The essays are divided into three sections. The first is about evolution, and the three essays it contains are all attacks on the adaptionist, neo-Darwinian view of the subject. The essays are lucid and well argued (as one would expect from the author of The Genetic Basis of Evolutionary Change) but there is a bit of repetition between them (two of them were originally encyclopaedia articles on "Evolution" and "Adaption"). The second section, entitled "On Analysis", contains a warning of the potential for misuse of the analysis of variance in genetics, the parody "Isadore Nabi on the Tendencies of Motion", and an essay on the relationship between dialectics and reductionism which makes particular reference to community ecology.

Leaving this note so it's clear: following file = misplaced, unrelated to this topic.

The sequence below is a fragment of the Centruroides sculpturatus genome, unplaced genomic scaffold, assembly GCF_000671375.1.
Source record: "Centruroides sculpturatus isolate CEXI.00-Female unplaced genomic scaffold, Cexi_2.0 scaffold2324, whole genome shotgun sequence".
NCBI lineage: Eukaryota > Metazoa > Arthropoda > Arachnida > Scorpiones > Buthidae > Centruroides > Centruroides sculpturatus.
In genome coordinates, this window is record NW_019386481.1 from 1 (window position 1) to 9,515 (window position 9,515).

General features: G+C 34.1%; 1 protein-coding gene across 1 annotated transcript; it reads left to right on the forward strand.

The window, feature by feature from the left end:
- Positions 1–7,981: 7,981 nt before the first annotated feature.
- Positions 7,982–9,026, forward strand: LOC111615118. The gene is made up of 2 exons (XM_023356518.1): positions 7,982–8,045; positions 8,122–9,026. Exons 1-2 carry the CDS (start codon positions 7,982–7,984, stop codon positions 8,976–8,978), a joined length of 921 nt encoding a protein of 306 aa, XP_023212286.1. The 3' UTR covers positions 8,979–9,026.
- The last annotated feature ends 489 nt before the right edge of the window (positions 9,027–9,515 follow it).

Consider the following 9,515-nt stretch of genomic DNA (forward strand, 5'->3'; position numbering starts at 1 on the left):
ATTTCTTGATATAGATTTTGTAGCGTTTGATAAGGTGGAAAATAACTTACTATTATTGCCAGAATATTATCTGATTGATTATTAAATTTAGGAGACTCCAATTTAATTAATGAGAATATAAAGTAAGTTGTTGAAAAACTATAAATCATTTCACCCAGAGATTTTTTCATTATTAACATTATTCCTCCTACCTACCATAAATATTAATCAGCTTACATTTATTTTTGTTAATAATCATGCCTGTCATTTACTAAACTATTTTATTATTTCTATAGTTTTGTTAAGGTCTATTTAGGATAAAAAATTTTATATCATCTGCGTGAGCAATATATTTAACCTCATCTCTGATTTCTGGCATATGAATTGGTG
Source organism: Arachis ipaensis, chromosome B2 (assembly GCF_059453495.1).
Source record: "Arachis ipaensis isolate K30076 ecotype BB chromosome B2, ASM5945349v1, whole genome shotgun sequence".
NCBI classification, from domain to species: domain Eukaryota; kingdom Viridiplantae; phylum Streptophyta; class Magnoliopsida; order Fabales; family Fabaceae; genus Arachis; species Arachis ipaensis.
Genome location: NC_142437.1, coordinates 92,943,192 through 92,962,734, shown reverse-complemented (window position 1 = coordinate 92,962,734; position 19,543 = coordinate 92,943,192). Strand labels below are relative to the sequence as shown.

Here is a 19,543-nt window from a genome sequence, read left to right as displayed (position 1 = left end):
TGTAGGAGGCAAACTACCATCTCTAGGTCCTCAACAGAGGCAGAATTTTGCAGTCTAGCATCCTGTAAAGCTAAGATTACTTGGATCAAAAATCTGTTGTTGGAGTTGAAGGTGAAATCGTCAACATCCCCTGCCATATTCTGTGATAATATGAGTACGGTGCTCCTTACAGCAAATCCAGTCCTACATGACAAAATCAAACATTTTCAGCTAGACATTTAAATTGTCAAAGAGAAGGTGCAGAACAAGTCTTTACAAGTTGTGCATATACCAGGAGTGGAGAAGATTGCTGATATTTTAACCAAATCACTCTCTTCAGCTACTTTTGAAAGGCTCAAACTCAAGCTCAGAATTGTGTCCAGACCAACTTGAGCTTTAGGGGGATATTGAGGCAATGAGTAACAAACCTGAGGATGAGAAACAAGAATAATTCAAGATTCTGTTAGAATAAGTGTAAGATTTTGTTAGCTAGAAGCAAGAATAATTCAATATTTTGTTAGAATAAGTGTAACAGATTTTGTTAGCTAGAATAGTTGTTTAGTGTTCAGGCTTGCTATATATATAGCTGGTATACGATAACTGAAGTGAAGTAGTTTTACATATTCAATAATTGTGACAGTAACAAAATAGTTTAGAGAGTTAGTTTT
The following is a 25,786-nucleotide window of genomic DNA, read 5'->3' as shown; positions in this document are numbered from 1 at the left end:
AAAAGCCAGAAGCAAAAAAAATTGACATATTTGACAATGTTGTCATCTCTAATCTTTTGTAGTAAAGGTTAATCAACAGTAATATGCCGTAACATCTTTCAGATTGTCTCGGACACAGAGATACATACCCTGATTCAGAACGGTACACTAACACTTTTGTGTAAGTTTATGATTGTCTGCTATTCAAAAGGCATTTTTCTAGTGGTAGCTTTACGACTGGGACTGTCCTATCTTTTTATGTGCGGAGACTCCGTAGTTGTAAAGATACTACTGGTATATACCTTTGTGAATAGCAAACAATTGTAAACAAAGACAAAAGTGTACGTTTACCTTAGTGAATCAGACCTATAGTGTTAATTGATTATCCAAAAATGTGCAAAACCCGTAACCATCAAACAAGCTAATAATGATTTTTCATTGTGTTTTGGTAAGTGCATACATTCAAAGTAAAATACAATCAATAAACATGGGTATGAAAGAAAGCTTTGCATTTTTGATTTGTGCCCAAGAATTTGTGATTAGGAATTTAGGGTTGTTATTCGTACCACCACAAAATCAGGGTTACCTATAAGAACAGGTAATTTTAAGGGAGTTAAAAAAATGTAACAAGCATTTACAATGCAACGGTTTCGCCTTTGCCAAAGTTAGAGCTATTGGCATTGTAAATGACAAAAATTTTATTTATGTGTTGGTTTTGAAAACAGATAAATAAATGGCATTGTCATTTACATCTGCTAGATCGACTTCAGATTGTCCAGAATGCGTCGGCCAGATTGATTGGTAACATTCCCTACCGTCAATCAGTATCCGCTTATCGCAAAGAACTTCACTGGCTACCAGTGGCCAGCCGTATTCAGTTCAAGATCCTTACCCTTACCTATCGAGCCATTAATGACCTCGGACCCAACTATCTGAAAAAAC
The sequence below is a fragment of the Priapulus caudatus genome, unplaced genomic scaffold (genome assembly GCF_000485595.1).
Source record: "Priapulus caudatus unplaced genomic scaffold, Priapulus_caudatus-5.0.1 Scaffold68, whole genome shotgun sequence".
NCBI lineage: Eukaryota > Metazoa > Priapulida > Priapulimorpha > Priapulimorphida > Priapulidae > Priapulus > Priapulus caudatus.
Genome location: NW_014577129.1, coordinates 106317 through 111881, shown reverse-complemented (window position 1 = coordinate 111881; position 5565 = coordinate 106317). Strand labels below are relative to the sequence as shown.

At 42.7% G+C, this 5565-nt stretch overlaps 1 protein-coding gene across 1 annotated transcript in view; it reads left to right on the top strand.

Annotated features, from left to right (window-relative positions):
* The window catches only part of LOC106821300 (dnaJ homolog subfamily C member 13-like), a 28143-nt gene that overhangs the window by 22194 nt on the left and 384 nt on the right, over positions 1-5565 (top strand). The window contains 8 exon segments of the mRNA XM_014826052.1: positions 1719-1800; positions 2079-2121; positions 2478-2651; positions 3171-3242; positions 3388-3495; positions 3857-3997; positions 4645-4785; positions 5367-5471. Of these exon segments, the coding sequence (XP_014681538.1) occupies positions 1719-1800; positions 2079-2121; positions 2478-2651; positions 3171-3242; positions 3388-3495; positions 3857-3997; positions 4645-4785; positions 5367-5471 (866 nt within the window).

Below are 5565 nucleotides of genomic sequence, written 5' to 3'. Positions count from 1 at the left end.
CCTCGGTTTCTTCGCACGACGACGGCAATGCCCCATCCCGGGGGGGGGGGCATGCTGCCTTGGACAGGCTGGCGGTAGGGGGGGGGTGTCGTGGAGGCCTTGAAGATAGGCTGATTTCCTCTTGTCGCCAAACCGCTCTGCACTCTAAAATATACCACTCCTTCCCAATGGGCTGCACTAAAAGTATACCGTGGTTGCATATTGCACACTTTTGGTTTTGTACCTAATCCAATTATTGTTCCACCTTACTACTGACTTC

The third section, entitled "Science as a Social Product and the Social Product of Science", contains an eclectic collection of essays on the use of science and the effects of social factors on science. The essay titles here are "Lysenkoism", "The Commoditization of Science", "Biology in the Third World", "Political Economy of Agricultural Research", "The Pesticide System", "Research Needs for Latin Community Health" and "What is Human Nature?". The essay on Lysenkoism was the one I found the most interesting; while not denying the scientific errors involved, it is concerned to explain the full complexities of the "affair", which are all too often ignored by those using it as a stick to beat Marxism with. The common feature of all the essays is respect for the complexities of social processes, scientific practice and the interaction between them.
The conclusion is a short (around twenty page) general discussion on the philosophical foundations of science entitled "Dialectics". It is one of the best things I have ever read on the philosophy of science, and a worthy conclusion to a great book. The Dialectical Biologist is heartily recommended to anyone with an interest in biology or the philosophy of science.